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President Ditzler named on Midwest list

Barry McNamara
01/13/2010
MONMOUTH, Ill. — Richard C. Longworth, who last fall was the keynote speaker at Monmouth College’s groundbreaking “Roadblocks to Economic Recovery” forum, includes MC president Mauri Ditzler among seven influential individuals in the Midwest.

A senior fellow at the Chicago Council on Global Affairs and author of the bestselling book, “Caught in the Middle: America’s Heartland in the Age of Globalism,” Longworth listed “A Few Good People” in his Jan. 11 blog, “The Midwesterner: Blogging the Global Midwest.”

In his introduction to the list, Longworth wrote, “The Midwest is still struggling to redefine itself in the age of globalization, but a lot of good people are engaged in that struggle. As a difficult decade ends and a new, perhaps better, one dawns, it’s a good time to salute a few of these good people. They’re among the leaders who are setting the Midwest’s agenda for the future and who will help guide it into that future.”

Ditzler, wrote Longworth, “made news this past year by setting up the first Midwest Studies Initiative in the region. Astonishingly, until now, no Midwestern college or university even taught a course on the Midwest. In addition, most small colleges like Monmouth seemed to go out of their way to shun the communities around them and to present themselves as not really Midwestern, but as scholarly outposts in flyover territory. Ditzler, an Indiana native (who) still owns a farm near Crawfordsville, is out to change this. His program will focus on the impact of globalization on the region around Monmouth. With luck, his vision will rub off on other Midwestern colleges.”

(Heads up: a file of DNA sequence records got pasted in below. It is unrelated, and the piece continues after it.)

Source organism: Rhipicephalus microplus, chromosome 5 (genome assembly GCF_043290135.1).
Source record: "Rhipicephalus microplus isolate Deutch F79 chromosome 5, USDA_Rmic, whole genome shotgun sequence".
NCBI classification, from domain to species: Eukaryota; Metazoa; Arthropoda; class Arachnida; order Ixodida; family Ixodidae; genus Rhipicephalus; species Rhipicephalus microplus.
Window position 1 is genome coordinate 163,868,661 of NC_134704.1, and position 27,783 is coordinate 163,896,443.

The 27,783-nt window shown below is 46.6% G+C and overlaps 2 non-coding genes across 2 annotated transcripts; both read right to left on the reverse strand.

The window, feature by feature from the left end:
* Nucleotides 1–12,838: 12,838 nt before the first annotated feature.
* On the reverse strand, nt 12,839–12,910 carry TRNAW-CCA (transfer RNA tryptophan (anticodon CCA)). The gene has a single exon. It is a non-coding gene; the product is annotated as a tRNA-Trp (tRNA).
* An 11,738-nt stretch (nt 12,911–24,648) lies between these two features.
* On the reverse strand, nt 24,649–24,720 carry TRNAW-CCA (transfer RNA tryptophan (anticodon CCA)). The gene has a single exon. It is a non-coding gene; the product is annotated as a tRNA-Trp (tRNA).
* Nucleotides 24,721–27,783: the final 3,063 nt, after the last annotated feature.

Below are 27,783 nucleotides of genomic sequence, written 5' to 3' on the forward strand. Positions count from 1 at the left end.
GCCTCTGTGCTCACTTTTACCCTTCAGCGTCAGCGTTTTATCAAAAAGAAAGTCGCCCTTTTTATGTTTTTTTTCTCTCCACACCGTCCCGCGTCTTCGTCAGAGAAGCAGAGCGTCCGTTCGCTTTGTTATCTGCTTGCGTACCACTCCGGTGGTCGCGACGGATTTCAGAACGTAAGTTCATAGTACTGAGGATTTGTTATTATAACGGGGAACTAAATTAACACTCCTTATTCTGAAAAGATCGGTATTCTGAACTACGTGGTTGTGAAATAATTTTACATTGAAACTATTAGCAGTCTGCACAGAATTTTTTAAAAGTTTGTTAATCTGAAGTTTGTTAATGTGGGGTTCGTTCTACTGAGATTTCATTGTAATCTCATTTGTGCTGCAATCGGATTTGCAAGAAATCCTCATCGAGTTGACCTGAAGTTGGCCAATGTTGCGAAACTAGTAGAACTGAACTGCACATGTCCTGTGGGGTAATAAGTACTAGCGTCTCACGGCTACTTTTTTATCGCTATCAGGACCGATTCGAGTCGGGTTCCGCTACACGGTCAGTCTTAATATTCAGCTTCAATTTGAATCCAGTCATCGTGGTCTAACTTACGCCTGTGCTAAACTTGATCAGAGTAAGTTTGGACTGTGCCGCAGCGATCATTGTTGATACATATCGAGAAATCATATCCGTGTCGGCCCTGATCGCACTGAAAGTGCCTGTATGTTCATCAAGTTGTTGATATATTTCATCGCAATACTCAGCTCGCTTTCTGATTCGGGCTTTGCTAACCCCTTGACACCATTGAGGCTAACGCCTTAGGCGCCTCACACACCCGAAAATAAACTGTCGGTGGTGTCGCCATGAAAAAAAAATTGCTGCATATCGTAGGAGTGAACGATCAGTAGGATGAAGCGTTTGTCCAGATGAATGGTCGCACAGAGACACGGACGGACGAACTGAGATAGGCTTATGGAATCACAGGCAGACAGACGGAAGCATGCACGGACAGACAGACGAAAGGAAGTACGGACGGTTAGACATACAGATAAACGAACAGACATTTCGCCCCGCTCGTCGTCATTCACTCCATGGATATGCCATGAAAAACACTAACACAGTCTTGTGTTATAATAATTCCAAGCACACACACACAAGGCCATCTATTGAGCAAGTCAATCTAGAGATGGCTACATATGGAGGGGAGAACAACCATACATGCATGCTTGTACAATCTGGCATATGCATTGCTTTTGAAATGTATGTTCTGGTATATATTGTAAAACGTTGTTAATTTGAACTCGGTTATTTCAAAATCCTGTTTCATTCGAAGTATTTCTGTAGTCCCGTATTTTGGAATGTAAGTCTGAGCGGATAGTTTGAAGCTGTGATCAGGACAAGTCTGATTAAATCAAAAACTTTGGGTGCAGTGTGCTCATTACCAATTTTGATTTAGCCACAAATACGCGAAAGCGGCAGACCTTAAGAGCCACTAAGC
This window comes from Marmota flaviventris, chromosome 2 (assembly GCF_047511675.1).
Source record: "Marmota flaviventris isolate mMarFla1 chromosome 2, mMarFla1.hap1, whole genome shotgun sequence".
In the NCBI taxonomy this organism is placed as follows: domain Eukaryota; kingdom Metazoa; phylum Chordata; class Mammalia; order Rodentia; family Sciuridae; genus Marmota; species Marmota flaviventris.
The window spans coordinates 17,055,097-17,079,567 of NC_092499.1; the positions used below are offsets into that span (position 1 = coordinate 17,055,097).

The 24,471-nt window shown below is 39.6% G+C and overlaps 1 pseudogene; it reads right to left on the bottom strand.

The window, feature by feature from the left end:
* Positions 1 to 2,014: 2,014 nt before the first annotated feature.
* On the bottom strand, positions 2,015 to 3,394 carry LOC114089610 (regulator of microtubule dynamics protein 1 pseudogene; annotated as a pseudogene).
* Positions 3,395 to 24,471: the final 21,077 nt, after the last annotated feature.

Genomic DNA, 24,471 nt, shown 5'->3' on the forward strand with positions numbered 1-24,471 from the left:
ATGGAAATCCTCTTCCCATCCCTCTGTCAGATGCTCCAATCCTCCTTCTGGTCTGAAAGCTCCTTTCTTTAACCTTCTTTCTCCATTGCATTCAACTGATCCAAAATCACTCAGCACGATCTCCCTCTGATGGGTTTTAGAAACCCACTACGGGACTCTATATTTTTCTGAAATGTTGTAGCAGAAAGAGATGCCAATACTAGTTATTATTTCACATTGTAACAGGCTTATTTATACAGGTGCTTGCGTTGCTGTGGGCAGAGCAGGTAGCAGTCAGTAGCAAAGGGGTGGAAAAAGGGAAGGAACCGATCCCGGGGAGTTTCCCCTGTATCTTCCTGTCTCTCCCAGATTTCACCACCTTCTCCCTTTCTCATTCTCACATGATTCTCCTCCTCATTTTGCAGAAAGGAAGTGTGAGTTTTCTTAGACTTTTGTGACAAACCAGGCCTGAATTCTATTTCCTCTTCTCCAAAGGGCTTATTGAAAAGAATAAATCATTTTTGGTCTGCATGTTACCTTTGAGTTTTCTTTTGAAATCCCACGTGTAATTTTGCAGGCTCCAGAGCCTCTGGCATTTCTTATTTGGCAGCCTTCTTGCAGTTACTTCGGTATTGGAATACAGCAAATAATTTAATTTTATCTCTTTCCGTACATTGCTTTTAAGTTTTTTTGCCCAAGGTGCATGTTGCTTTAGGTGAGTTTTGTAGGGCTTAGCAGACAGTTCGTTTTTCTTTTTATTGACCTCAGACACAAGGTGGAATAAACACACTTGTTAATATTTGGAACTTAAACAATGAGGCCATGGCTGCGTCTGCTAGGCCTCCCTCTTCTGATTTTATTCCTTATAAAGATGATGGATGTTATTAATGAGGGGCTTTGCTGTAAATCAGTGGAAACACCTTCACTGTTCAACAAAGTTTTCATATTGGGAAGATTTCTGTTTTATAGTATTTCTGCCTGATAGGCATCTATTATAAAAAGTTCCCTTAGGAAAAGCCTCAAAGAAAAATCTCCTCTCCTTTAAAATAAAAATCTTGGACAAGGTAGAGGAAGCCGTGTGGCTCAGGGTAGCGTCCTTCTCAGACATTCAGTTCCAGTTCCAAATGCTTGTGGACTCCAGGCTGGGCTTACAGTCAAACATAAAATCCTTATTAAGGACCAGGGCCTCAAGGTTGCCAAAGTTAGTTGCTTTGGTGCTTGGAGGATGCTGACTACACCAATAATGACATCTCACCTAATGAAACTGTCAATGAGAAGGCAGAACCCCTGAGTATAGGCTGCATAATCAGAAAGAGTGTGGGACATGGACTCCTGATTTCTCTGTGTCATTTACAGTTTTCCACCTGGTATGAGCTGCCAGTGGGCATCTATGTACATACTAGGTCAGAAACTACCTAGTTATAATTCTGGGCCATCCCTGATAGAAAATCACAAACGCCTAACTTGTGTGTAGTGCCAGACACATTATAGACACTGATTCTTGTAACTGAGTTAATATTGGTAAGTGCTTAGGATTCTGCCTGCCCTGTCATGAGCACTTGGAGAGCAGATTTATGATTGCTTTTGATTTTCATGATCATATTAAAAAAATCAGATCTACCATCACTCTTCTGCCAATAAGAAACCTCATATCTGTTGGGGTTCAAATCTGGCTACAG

When Longworth drew up his list, he ended up having many more names than he could initially mention. The seven he did detail are “typical of the good work going on across this region.”

“Anyone traveling around the Midwest quickly learns that the region is loaded with people who clearly see the challenges of this new global era and that the old Midwestern way of doing things doesn’t work anymore,” he wrote. “One of our jobs on the site is to put them in touch with each other, to help them leverage their work and ideas into a regional recovery.”

Also mentioned was another college president, Rob Denson of Des Moines Area Community College, who was praised for leading a campaign to get Midwestern community colleges to work together, especially in regard to training workers for green economy jobs.